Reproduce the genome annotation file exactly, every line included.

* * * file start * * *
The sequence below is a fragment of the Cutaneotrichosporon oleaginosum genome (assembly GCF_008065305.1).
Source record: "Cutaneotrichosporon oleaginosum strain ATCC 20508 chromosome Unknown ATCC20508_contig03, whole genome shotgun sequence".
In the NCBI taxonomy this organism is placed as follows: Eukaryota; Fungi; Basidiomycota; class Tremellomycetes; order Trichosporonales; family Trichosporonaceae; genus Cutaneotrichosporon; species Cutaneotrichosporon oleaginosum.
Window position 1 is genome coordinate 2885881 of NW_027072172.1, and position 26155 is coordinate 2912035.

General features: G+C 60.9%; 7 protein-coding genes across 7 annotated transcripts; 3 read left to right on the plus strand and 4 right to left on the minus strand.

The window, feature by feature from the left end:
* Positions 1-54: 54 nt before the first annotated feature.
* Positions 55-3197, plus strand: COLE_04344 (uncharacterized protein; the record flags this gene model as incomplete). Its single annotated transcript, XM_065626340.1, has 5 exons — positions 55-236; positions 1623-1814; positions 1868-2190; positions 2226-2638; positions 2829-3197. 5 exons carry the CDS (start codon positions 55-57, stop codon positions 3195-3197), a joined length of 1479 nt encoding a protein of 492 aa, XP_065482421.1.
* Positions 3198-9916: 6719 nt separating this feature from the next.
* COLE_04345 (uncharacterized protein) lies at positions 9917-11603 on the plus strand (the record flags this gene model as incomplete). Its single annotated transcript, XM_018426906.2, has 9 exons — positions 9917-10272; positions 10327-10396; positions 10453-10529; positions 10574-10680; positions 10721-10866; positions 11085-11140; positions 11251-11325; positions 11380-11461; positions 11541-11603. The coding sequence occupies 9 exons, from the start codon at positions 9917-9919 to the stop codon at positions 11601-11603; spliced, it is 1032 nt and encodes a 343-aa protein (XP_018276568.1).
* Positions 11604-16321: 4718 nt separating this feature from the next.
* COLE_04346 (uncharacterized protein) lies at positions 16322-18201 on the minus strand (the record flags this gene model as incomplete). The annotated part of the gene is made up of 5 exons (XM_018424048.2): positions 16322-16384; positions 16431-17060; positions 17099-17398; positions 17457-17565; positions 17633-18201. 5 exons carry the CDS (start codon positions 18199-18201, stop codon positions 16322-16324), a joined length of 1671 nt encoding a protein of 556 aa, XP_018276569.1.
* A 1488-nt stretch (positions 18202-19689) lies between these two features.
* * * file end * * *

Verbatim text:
The sequence below is a fragment of the Cutaneotrichosporon oleaginosum genome (assembly GCF_008065305.1).
Source record: "Cutaneotrichosporon oleaginosum strain ATCC 20508 chromosome Unknown ATCC20508_contig03, whole genome shotgun sequence".
In the NCBI taxonomy this organism is placed as follows: Eukaryota; Fungi; Basidiomycota; class Tremellomycetes; order Trichosporonales; family Trichosporonaceae; genus Cutaneotrichosporon; species Cutaneotrichosporon oleaginosum.
Window position 1 is genome coordinate 2885881 of NW_027072172.1, and position 26155 is coordinate 2912035.

General features: G+C 60.9%; 7 protein-coding genes across 7 annotated transcripts; 3 read left to right on the plus strand and 4 right to left on the minus strand.

The window, feature by feature from the left end:
* Positions 1-54: 54 nt before the first annotated feature.
* Positions 55-3197, plus strand: COLE_04344 (uncharacterized protein; the record flags this gene model as incomplete). Its single annotated transcript, XM_065626340.1, has 5 exons — positions 55-236; positions 1623-1814; positions 1868-2190; positions 2226-2638; positions 2829-3197. 5 exons carry the CDS (start codon positions 55-57, stop codon positions 3195-3197), a joined length of 1479 nt encoding a protein of 492 aa, XP_065482421.1.
* Positions 3198-9916: 6719 nt separating this feature from the next.
* COLE_04345 (uncharacterized protein) lies at positions 9917-11603 on the plus strand (the record flags this gene model as incomplete). Its single annotated transcript, XM_018426906.2, has 9 exons — positions 9917-10272; positions 10327-10396; positions 10453-10529; positions 10574-10680; positions 10721-10866; positions 11085-11140; positions 11251-11325; positions 11380-11461; positions 11541-11603. The coding sequence occupies 9 exons, from the start codon at positions 9917-9919 to the stop codon at positions 11601-11603; spliced, it is 1032 nt and encodes a 343-aa protein (XP_018276568.1).
* Positions 11604-16321: 4718 nt separating this feature from the next.
* COLE_04346 (uncharacterized protein) lies at positions 16322-18201 on the minus strand (the record flags this gene model as incomplete). The annotated part of the gene is made up of 5 exons (XM_018424048.2): positions 16322-16384; positions 16431-17060; positions 17099-17398; positions 17457-17565; positions 17633-18201. 5 exons carry the CDS (start codon positions 18199-18201, stop codon positions 16322-16324), a joined length of 1671 nt encoding a protein of 556 aa, XP_018276569.1.
* A 1488-nt stretch (positions 18202-19689) lies between these two features.